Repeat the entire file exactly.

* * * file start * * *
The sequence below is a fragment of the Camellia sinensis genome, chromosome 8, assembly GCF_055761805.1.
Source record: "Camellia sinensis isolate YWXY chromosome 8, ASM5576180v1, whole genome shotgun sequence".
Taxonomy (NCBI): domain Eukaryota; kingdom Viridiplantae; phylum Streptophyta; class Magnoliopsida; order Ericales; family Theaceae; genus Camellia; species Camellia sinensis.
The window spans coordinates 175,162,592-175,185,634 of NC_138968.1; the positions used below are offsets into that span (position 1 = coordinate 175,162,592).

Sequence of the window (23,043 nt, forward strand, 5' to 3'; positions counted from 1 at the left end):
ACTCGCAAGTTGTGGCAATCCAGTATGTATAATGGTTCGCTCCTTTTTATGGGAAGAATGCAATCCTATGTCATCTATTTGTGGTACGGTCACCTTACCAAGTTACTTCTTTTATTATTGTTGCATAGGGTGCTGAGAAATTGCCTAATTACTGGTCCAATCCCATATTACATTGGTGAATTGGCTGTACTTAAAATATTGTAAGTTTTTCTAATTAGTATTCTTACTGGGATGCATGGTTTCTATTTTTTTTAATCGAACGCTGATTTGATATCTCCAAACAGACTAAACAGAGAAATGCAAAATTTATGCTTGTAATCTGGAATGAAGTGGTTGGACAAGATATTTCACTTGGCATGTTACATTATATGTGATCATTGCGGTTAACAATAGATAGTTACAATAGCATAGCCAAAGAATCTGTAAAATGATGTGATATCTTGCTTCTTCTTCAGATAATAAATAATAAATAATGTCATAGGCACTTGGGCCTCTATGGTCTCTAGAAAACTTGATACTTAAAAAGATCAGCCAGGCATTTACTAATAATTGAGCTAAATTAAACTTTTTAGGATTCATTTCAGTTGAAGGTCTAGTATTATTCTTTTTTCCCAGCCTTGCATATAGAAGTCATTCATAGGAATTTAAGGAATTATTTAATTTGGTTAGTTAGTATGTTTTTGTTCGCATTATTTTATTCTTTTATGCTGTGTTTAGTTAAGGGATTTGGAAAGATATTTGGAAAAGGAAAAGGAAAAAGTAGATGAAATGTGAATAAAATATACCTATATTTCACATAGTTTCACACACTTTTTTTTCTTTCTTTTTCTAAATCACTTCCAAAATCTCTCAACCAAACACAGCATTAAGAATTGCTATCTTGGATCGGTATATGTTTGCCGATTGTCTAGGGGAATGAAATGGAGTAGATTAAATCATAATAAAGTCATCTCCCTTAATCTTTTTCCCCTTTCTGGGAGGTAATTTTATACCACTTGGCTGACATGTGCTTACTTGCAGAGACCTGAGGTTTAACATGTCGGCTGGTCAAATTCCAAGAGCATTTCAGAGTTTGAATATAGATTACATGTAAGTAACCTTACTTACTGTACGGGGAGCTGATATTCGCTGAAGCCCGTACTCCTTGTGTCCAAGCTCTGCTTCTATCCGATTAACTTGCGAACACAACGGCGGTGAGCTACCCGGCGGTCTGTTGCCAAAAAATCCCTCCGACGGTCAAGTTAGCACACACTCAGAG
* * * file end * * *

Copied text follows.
The sequence below is a fragment of the Camellia sinensis genome, chromosome 8, assembly GCF_055761805.1.
Source record: "Camellia sinensis isolate YWXY chromosome 8, ASM5576180v1, whole genome shotgun sequence".
Taxonomy (NCBI): domain Eukaryota; kingdom Viridiplantae; phylum Streptophyta; class Magnoliopsida; order Ericales; family Theaceae; genus Camellia; species Camellia sinensis.
The window spans coordinates 175,162,592-175,185,634 of NC_138968.1; the positions used below are offsets into that span (position 1 = coordinate 175,162,592).

Sequence of the window (23,043 nt, forward strand, 5' to 3'; positions counted from 1 at the left end):
ACTCGCAAGTTGTGGCAATCCAGTATGTATAATGGTTCGCTCCTTTTTATGGGAAGAATGCAATCCTATGTCATCTATTTGTGGTACGGTCACCTTACCAAGTTACTTCTTTTATTATTGTTGCATAGGGTGCTGAGAAATTGCCTAATTACTGGTCCAATCCCATATTACATTGGTGAATTGGCTGTACTTAAAATATTGTAAGTTTTTCTAATTAGTATTCTTACTGGGATGCATGGTTTCTATTTTTTTTAATCGAACGCTGATTTGATATCTCCAAACAGACTAAACAGAGAAATGCAAAATTTATGCTTGTAATCTGGAATGAAGTGGTTGGACAAGATATTTCACTTGGCATGTTACATTATATGTGATCATTGCGGTTAACAATAGATAGTTACAATAGCATAGCCAAAGAATCTGTAAAATGATGTGATATCTTGCTTCTTCTTCAGATAATAAATAATAAATAATGTCATAGGCACTTGGGCCTCTATGGTCTCTAGAAAACTTGATACTTAAAAAGATCAGCCAGGCATTTACTAATAATTGAGCTAAATTAAACTTTTTAGGATTCATTTCAGTTGAAGGTCTAGTATTATTCTTTTTTCCCAGCCTTGCATATAGAAGTCATTCATAGGAATTTAAGGAATTATTTAATTTGGTTAGTTAGTATGTTTTTGTTCGCATTATTTTATTCTTTTATGCTGTGTTTAGTTAAGGGATTTGGAAAGATATTTGGAAAAGGAAAAGGAAAAAGTAGATGAAATGTGAATAAAATATACCTATATTTCACATAGTTTCACACACTTTTTTTTCTTTCTTTTTCTAAATCACTTCCAAAATCTCTCAACCAAACACAGCATTAAGAATTGCTATCTTGGATCGGTATATGTTTGCCGATTGTCTAGGGGAATGAAATGGAGTAGATTAAATCATAATAAAGTCATCTCCCTTAATCTTTTTCCCCTTTCTGGGAGGTAATTTTATACCACTTGGCTGACATGTGCTTACTTGCAGAGACCTGAGGTTTAACATGTCGGCTGGTCAAATTCCAAGAGCATTTCAGAGTTTGAATATAGATTACATGTAAGTAACCTTACTTACTGTACGGGGAGCTGATATTCGCTGAAGCCCGTACTCCTTGTGTCCAAGCTCTGCTTCTATCCGATTAACTTGCGAACACAACGGCGGTGAGCTACCCGGCGGTCTGTTGCCAAAAAATCCCTCCGACGGTCAAGTTAGCACACACTCAGAG